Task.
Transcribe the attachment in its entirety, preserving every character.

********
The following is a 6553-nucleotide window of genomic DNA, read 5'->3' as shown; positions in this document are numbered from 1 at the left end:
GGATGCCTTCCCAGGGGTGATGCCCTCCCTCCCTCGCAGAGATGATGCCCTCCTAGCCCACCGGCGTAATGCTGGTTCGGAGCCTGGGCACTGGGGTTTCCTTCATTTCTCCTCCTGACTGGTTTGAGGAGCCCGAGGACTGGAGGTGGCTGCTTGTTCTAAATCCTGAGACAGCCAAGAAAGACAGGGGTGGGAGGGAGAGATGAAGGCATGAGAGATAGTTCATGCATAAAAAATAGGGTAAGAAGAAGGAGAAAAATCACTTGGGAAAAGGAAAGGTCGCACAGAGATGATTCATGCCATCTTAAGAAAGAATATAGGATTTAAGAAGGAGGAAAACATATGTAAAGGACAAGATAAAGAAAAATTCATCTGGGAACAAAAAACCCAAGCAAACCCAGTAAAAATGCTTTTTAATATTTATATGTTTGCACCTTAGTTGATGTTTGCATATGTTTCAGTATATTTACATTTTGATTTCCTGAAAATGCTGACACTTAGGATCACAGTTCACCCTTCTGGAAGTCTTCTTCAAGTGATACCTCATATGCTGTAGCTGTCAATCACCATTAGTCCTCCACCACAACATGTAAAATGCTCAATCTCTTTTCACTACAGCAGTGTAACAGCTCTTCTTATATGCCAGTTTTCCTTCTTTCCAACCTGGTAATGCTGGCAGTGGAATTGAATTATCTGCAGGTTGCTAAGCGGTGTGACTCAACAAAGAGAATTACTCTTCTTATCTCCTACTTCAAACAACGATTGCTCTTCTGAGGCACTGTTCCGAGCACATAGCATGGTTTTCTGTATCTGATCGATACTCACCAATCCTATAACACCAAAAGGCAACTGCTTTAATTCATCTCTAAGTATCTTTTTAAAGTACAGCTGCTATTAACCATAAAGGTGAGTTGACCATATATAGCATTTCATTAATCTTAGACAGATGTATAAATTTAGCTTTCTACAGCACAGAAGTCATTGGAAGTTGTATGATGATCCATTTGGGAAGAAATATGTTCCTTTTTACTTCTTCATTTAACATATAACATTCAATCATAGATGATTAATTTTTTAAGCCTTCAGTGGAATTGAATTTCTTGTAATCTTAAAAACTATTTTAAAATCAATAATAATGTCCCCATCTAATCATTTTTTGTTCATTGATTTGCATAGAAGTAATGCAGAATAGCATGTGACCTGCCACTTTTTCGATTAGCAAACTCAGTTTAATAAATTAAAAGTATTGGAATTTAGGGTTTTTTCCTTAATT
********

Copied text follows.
The following is a 6553-nucleotide window of genomic DNA, read 5'->3' as shown; positions in this document are numbered from 1 at the left end:
GGATGCCTTCCCAGGGGTGATGCCCTCCCTCCCTCGCAGAGATGATGCCCTCCTAGCCCACCGGCGTAATGCTGGTTCGGAGCCTGGGCACTGGGGTTTCCTTCATTTCTCCTCCTGACTGGTTTGAGGAGCCCGAGGACTGGAGGTGGCTGCTTGTTCTAAATCCTGAGACAGCCAAGAAAGACAGGGGTGGGAGGGAGAGATGAAGGCATGAGAGATAGTTCATGCATAAAAAATAGGGTAAGAAGAAGGAGAAAAATCACTTGGGAAAAGGAAAGGTCGCACAGAGATGATTCATGCCATCTTAAGAAAGAATATAGGATTTAAGAAGGAGGAAAACATATGTAAAGGACAAGATAAAGAAAAATTCATCTGGGAACAAAAAACCCAAGCAAACCCAGTAAAAATGCTTTTTAATATTTATATGTTTGCACCTTAGTTGATGTTTGCATATGTTTCAGTATATTTACATTTTGATTTCCTGAAAATGCTGACACTTAGGATCACAGTTCACCCTTCTGGAAGTCTTCTTCAAGTGATACCTCATATGCTGTAGCTGTCAATCACCATTAGTCCTCCACCACAACATGTAAAATGCTCAATCTCTTTTCACTACAGCAGTGTAACAGCTCTTCTTATATGCCAGTTTTCCTTCTTTCCAACCTGGTAATGCTGGCAGTGGAATTGAATTATCTGCAGGTTGCTAAGCGGTGTGACTCAACAAAGAGAATTACTCTTCTTATCTCCTACTTCAAACAACGATTGCTCTTCTGAGGCACTGTTCCGAGCACATAGCATGGTTTTCTGTATCTGATCGATACTCACCAATCCTATAACACCAAAAGGCAACTGCTTTAATTCATCTCTAAGTATCTTTTTAAAGTACAGCTGCTATTAACCATAAAGGTGAGTTGACCATATATAGCATTTCATTAATCTTAGACAGATGTATAAATTTAGCTTTCTACAGCACAGAAGTCATTGGAAGTTGTATGATGATCCATTTGGGAAGAAATATGTTCCTTTTTACTTCTTCATTTAACATATAACATTCAATCATAGATGATTAATTTTTTAAGCCTTCAGTGGAATTGAATTTCTTGTAATCTTAAAAACTATTTTAAAATCAATAATAATGTCCCCATCTAATCATTTTTTGTTCATTGATTTGCATAGAAGTAATGCAGAATAGCATGTGACCTGCCACTTTTTCGATTAGCAAACTCAGTTTAATAAATTAAAAGTATTGGAATTTAGGGTTTTTTCCTTAATT